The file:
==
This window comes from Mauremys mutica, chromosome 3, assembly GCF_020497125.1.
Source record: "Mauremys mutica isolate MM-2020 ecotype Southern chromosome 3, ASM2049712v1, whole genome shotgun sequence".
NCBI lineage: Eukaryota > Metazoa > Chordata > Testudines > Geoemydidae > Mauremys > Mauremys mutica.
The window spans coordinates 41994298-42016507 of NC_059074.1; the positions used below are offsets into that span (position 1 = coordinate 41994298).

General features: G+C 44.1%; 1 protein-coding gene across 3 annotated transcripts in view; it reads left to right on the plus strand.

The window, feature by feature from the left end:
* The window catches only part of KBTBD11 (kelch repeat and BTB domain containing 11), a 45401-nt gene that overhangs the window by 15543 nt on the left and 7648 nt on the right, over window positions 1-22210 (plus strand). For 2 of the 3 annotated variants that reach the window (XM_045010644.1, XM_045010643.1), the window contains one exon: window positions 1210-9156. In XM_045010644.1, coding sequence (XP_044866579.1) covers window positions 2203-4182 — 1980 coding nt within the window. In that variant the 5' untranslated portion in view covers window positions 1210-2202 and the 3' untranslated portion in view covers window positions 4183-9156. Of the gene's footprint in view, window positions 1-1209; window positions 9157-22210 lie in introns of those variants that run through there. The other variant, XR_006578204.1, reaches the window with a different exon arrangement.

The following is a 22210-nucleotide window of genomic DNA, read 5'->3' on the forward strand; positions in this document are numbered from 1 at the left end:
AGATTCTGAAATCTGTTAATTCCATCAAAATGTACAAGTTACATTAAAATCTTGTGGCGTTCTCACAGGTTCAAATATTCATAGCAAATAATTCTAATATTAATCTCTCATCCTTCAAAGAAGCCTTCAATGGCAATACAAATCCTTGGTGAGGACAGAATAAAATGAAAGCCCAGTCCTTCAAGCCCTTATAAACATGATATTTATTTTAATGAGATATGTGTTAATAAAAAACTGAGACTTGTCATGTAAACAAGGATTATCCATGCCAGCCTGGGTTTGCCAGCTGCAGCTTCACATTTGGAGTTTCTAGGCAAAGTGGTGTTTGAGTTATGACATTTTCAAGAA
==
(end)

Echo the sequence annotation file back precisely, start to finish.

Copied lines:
This window comes from Mauremys mutica, chromosome 3, assembly GCF_020497125.1.
Source record: "Mauremys mutica isolate MM-2020 ecotype Southern chromosome 3, ASM2049712v1, whole genome shotgun sequence".
NCBI lineage: Eukaryota > Metazoa > Chordata > Testudines > Geoemydidae > Mauremys > Mauremys mutica.
The window spans coordinates 41994298-42016507 of NC_059074.1; the positions used below are offsets into that span (position 1 = coordinate 41994298).

General features: G+C 44.1%; 1 protein-coding gene across 3 annotated transcripts in view; it reads left to right on the plus strand.

The window, feature by feature from the left end:
* The window catches only part of KBTBD11 (kelch repeat and BTB domain containing 11), a 45401-nt gene that overhangs the window by 15543 nt on the left and 7648 nt on the right, over window positions 1-22210 (plus strand). For 2 of the 3 annotated variants that reach the window (XM_045010644.1, XM_045010643.1), the window contains one exon: window positions 1210-9156. In XM_045010644.1, coding sequence (XP_044866579.1) covers window positions 2203-4182 — 1980 coding nt within the window. In that variant the 5' untranslated portion in view covers window positions 1210-2202 and the 3' untranslated portion in view covers window positions 4183-9156. Of the gene's footprint in view, window positions 1-1209; window positions 9157-22210 lie in introns of those variants that run through there. The other variant, XR_006578204.1, reaches the window with a different exon arrangement.

The following is a 22210-nucleotide window of genomic DNA, read 5'->3' on the forward strand; positions in this document are numbered from 1 at the left end:
AGATTCTGAAATCTGTTAATTCCATCAAAATGTACAAGTTACATTAAAATCTTGTGGCGTTCTCACAGGTTCAAATATTCATAGCAAATAATTCTAATATTAATCTCTCATCCTTCAAAGAAGCCTTCAATGGCAATACAAATCCTTGGTGAGGACAGAATAAAATGAAAGCCCAGTCCTTCAAGCCCTTATAAACATGATATTTATTTTAATGAGATATGTGTTAATAAAAAACTGAGACTTGTCATGTAAACAAGGATTATCCATGCCAGCCTGGGTTTGCCAGCTGCAGCTTCACATTTGGAGTTTCTAGGCAAAGTGGTGTTTGAGTTATGACATTTTCAAGAA